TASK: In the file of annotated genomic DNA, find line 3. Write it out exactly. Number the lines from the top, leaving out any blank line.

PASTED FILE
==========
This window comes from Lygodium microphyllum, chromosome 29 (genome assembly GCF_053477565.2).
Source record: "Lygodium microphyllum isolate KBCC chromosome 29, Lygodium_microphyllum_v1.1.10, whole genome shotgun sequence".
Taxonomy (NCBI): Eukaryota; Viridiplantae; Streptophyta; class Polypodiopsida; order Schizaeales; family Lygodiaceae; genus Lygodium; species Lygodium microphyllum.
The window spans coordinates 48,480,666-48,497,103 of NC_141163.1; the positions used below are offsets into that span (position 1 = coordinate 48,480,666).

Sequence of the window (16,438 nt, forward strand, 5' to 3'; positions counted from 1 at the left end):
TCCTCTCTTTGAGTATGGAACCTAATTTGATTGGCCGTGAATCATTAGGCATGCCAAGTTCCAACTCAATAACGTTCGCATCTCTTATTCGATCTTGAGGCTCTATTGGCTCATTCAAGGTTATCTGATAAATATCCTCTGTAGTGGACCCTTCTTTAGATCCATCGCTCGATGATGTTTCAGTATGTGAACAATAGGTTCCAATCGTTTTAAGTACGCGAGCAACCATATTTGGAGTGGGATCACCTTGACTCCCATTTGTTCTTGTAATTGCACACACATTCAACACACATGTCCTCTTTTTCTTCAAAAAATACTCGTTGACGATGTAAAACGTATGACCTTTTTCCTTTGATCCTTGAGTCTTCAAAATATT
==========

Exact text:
Taxonomy (NCBI): Eukaryota; Viridiplantae; Streptophyta; class Polypodiopsida; order Schizaeales; family Lygodiaceae; genus Lygodium; species Lygodium microphyllum.